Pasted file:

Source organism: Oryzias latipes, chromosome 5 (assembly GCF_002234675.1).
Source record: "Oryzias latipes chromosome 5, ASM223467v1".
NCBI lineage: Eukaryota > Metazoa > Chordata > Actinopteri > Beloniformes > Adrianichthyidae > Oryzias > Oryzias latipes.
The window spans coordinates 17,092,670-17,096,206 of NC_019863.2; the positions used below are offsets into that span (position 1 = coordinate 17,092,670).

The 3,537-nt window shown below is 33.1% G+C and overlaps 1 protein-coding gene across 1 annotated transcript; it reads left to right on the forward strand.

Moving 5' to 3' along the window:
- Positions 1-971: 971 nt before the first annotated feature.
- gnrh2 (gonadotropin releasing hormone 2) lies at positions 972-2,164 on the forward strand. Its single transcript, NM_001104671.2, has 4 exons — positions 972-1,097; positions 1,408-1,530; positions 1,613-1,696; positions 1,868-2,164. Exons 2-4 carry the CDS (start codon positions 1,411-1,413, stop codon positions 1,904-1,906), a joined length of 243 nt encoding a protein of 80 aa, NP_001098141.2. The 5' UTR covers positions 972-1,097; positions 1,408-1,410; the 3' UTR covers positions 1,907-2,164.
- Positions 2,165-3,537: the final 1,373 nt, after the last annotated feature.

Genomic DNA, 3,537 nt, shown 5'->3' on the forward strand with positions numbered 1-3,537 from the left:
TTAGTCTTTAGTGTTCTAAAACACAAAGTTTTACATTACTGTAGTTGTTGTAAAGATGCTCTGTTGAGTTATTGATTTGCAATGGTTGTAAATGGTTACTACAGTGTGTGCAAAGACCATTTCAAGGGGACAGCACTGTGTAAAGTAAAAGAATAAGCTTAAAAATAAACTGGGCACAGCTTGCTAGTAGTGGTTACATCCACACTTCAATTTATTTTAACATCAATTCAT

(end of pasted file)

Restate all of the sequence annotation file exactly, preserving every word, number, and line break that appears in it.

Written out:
Source organism: Oryzias latipes, chromosome 5 (assembly GCF_002234675.1).
Source record: "Oryzias latipes chromosome 5, ASM223467v1".
NCBI lineage: Eukaryota > Metazoa > Chordata > Actinopteri > Beloniformes > Adrianichthyidae > Oryzias > Oryzias latipes.
The window spans coordinates 17,092,670-17,096,206 of NC_019863.2; the positions used below are offsets into that span (position 1 = coordinate 17,092,670).

The 3,537-nt window shown below is 33.1% G+C and overlaps 1 protein-coding gene across 1 annotated transcript; it reads left to right on the forward strand.

Moving 5' to 3' along the window:
- Positions 1-971: 971 nt before the first annotated feature.
- gnrh2 (gonadotropin releasing hormone 2) lies at positions 972-2,164 on the forward strand. Its single transcript, NM_001104671.2, has 4 exons — positions 972-1,097; positions 1,408-1,530; positions 1,613-1,696; positions 1,868-2,164. Exons 2-4 carry the CDS (start codon positions 1,411-1,413, stop codon positions 1,904-1,906), a joined length of 243 nt encoding a protein of 80 aa, NP_001098141.2. The 5' UTR covers positions 972-1,097; positions 1,408-1,410; the 3' UTR covers positions 1,907-2,164.
- Positions 2,165-3,537: the final 1,373 nt, after the last annotated feature.

Genomic DNA, 3,537 nt, shown 5'->3' on the forward strand with positions numbered 1-3,537 from the left:
TTAGTCTTTAGTGTTCTAAAACACAAAGTTTTACATTACTGTAGTTGTTGTAAAGATGCTCTGTTGAGTTATTGATTTGCAATGGTTGTAAATGGTTACTACAGTGTGTGCAAAGACCATTTCAAGGGGACAGCACTGTGTAAAGTAAAAGAATAAGCTTAAAAATAAACTGGGCACAGCTTGCTAGTAGTGGTTACATCCACACTTCAATTTATTTTAACATCAATTCAT